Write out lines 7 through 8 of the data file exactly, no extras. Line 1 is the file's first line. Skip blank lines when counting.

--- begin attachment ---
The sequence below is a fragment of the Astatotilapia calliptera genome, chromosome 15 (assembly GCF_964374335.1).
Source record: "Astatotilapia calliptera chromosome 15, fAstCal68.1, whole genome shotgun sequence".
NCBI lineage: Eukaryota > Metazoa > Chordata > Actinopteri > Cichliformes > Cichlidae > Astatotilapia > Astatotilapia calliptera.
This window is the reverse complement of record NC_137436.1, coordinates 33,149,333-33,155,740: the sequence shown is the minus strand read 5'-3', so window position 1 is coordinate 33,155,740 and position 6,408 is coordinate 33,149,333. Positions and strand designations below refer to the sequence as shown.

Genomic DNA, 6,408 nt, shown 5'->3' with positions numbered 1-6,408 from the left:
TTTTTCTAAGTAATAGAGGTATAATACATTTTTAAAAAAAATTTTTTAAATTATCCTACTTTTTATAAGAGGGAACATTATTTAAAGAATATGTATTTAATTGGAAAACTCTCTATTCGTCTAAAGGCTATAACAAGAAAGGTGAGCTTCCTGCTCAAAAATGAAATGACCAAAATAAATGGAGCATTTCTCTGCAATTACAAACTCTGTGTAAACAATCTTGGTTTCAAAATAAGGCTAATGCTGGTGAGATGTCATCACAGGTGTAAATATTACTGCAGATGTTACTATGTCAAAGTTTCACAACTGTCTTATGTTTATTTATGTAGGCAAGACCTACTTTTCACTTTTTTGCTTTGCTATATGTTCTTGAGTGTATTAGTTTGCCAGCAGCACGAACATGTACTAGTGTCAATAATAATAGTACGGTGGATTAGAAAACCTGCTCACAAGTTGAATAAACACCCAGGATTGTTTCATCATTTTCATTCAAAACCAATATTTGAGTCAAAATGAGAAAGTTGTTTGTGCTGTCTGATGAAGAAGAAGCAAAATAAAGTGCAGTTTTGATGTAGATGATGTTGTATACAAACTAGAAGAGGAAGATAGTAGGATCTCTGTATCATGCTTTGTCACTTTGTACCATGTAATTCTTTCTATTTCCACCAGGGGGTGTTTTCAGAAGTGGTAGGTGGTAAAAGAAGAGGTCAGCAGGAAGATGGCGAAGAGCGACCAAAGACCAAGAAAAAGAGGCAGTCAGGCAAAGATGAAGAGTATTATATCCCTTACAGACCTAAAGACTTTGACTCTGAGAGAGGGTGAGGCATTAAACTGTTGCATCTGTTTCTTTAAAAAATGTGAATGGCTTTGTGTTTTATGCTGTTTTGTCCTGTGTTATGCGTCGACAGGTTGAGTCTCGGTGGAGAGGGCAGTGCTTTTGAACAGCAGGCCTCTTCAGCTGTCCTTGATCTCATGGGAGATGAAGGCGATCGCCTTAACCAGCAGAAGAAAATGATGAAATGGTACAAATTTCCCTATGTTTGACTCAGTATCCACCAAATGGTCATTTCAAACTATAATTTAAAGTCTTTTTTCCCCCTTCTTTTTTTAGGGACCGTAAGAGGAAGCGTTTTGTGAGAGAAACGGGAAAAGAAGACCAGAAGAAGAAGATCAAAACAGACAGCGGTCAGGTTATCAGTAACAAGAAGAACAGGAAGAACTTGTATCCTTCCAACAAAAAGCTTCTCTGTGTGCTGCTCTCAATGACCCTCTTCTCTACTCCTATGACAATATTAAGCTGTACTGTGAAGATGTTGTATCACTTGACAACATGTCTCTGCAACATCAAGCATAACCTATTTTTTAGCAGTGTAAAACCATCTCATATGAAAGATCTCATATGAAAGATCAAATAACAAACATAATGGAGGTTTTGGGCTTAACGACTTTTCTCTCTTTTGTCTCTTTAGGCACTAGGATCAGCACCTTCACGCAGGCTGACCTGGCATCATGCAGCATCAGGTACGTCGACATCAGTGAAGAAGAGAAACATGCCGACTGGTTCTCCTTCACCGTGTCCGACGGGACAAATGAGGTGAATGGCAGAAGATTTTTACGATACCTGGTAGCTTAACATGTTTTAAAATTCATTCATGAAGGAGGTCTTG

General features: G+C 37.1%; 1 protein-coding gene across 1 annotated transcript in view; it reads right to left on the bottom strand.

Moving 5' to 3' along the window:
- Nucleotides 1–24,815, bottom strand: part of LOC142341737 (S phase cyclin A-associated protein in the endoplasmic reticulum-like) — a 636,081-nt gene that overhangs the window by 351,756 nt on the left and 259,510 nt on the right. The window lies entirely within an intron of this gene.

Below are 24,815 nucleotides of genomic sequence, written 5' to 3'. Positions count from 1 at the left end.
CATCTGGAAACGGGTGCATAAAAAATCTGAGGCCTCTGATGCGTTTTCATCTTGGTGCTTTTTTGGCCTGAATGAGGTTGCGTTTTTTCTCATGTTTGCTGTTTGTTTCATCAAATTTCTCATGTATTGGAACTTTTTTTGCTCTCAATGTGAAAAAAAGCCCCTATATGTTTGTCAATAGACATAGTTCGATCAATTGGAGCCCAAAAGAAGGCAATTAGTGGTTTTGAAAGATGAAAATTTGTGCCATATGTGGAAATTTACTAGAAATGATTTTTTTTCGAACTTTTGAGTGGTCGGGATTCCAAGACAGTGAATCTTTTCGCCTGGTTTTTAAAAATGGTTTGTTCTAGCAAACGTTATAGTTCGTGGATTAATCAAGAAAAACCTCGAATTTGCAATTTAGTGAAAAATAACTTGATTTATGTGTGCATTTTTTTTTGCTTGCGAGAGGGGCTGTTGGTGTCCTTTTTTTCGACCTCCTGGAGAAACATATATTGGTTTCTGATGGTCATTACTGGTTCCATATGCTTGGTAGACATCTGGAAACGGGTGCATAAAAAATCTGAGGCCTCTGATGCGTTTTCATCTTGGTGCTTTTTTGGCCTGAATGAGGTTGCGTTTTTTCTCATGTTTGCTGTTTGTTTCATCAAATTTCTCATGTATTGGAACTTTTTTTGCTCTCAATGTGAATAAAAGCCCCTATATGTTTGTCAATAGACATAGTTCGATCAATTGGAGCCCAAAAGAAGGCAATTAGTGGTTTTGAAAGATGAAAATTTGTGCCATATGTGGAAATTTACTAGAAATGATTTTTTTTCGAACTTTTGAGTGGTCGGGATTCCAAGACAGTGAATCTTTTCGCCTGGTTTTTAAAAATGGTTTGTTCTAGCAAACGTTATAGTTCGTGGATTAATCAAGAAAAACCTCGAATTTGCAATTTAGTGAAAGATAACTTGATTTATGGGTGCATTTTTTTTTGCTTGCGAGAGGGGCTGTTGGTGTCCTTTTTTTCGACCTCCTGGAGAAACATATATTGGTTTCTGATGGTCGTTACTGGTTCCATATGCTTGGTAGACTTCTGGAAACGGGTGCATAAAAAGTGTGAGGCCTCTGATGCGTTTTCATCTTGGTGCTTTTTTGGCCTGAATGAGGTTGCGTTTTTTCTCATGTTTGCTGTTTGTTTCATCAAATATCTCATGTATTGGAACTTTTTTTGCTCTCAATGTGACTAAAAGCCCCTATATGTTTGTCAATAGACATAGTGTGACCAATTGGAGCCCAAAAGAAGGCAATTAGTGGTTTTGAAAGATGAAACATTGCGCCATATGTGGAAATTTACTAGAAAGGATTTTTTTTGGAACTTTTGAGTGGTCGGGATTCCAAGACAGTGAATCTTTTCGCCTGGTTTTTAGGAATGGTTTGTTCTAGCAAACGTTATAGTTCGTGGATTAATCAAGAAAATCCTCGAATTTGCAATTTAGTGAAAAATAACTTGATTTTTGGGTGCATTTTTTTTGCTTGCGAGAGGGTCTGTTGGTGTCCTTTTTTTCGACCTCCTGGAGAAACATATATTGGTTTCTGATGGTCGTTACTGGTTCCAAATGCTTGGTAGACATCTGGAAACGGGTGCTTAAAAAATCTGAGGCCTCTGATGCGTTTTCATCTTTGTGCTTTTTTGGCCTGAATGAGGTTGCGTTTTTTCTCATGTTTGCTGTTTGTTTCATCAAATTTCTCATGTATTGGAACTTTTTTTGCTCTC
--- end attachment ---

General features: G+C 37.1%; 1 protein-coding gene across 1 annotated transcript in view; it reads right to left on the bottom strand.

Moving 5' to 3' along the window: